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What do you think about Cardiff’s music scene?

Womanby Street is home to venues including Fuel and Moon Bar

MUSICIANS and music-lovers are giving their opinions on music in Cardiff and how they would like to see the scene improve.

A survey was launched yesterday by the council and Sound Diplomacy, a music industry consultancy company, who will use the results to help develop and protect a healthy music scene in Cardiff.

Musicians, DJs, venue owners, and people who work in the industry, as well as anybody who lives in Cardiff are being asked to give their views.

The survey asks about things like:

  • Gig opportunities
  • The city’s reputation
  • How expensive rehearsal spaces are
  • Favourite music venues
  • Music education and industry education
  • What grants are available

There are also questions about improving bylaws and regulations, for example allowing venues to stay open later, and protecting them from gentrification and complaints from property developers.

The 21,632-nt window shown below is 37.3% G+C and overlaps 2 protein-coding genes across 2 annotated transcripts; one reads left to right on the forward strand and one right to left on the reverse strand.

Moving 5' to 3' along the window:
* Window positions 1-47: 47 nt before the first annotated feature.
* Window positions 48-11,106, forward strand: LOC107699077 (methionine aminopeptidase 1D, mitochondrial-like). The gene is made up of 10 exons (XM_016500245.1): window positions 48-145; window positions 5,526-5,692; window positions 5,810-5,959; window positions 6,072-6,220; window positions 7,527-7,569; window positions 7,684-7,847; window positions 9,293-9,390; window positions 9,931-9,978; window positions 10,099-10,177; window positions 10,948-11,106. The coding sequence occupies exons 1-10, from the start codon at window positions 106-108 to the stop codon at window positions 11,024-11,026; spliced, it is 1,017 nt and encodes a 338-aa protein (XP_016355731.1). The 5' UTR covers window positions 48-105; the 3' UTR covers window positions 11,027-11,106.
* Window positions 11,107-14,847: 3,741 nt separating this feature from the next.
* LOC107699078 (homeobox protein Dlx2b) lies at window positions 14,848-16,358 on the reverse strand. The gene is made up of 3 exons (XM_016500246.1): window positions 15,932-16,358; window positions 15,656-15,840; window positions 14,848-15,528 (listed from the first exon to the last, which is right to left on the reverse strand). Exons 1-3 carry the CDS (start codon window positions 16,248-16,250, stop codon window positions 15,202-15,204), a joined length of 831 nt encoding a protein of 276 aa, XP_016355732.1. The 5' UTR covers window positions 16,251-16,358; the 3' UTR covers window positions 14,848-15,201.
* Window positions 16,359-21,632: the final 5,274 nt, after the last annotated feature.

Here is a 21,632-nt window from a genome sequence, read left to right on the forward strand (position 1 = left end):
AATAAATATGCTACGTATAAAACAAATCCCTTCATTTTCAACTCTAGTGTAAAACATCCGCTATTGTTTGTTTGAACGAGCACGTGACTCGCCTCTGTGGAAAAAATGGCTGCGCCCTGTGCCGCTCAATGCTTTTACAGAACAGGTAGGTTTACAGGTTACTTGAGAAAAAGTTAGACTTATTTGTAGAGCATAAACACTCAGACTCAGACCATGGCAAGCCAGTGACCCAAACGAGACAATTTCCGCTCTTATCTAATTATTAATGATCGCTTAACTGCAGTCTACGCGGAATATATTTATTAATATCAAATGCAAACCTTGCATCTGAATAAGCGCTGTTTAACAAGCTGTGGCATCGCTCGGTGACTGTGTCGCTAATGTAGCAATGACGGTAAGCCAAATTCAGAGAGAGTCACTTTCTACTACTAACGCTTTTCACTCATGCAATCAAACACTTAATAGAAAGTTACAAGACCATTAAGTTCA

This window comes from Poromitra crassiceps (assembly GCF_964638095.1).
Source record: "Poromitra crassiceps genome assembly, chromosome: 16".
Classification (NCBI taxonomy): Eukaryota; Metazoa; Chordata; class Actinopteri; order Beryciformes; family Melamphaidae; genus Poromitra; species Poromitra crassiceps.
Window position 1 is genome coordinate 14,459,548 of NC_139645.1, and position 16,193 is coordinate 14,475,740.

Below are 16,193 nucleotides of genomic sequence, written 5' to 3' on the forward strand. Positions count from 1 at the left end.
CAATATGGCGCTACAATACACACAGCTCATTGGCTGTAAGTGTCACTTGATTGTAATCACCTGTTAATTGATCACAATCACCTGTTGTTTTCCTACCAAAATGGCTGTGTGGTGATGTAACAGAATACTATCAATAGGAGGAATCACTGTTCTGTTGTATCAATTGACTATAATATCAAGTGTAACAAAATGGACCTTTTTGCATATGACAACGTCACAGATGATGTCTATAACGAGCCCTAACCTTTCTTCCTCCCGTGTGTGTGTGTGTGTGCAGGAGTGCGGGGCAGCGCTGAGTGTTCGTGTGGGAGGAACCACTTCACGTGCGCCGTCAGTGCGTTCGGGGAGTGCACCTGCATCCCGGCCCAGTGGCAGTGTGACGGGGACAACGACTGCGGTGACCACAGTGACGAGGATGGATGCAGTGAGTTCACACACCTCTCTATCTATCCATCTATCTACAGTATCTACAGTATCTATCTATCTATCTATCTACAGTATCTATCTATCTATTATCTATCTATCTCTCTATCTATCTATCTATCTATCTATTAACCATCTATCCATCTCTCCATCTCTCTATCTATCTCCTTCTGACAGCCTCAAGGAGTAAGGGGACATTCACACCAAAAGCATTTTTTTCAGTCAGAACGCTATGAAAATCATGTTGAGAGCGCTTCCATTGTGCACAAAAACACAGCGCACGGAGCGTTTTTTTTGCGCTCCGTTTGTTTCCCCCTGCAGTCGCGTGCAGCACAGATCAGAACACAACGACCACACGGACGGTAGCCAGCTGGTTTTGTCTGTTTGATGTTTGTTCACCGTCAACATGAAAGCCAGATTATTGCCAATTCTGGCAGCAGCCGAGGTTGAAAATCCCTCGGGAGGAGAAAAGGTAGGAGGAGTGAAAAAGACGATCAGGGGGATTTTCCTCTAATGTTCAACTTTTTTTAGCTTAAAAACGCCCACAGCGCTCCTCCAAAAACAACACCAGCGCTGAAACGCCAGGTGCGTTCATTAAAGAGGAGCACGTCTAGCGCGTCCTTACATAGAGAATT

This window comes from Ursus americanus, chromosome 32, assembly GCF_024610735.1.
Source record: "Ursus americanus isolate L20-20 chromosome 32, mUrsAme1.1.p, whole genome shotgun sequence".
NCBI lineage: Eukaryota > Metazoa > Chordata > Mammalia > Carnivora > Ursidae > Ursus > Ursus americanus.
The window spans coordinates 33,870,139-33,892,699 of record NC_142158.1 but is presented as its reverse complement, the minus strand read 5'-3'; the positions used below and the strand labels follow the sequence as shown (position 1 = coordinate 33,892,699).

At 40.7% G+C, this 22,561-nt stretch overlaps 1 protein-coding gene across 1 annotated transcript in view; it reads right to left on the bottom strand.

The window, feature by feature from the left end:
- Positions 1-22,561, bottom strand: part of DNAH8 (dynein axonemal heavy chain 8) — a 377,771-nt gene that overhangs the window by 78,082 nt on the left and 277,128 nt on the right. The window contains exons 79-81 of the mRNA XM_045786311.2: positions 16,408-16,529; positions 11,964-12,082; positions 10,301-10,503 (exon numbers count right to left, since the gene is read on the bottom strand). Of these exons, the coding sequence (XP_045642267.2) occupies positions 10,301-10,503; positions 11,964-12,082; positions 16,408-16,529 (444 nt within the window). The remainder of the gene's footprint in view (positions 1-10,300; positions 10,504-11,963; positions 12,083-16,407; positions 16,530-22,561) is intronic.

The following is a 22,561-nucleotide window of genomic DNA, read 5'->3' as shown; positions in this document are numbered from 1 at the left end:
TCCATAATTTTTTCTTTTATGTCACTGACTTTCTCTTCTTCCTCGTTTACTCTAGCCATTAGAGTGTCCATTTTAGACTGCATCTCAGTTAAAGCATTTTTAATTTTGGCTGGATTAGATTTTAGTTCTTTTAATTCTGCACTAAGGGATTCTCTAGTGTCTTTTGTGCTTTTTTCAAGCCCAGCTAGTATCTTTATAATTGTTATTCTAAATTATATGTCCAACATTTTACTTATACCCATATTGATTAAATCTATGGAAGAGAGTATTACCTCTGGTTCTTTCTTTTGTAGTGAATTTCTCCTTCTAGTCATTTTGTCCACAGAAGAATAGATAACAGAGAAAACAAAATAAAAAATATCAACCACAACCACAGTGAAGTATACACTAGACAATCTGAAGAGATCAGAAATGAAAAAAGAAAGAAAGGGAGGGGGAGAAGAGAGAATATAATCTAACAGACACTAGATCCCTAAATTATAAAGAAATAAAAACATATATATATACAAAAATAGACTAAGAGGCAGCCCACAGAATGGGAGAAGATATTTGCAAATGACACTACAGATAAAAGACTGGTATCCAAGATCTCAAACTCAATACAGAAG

“We need as many of Cardiff music lovers as possible to take part in this survey. It’s a real opportunity to make their voices heard and play a big part in developing the music scene,” said Peter Bradbury, cabinet member for culture and leisure.

Sound Diplomacy said: “The aim is to develop policies that treat music as infrastructure and deliver a healthy music ecosystem.”

The survey ends April 25.

The council aims to get Cardiff on par with Berlin and Barcelona, two cities where Sound Diplomacy has also worked, and that are renowned for the quality of their music.

Berlin has a wide range and long history of music: David Bowie and Iggy Pop lived there in the 1970s, house and techno reunited the East and West after the fall of the wall, and the city has been a centre for classical music for centuries. Due to looser regulations, bars and clubs often stay open from Friday night straight through to Monday morning.

Barcelona also has a great reputation for music. Its president in-exile Carles Puigdemont used to play in a Beatles cover band and the city is home to two of the world’s best music festivals: Sónar and Primavera Sound. However recently the city has been struggling with its rising tourist numbers leading to a backlash from locals — anarchists attacked a sightseeing bus with British tourists on board two years ago, and there have been ongoing peaceful protests too.

Cardiff airport flies direct to Berlin and Barcelona.

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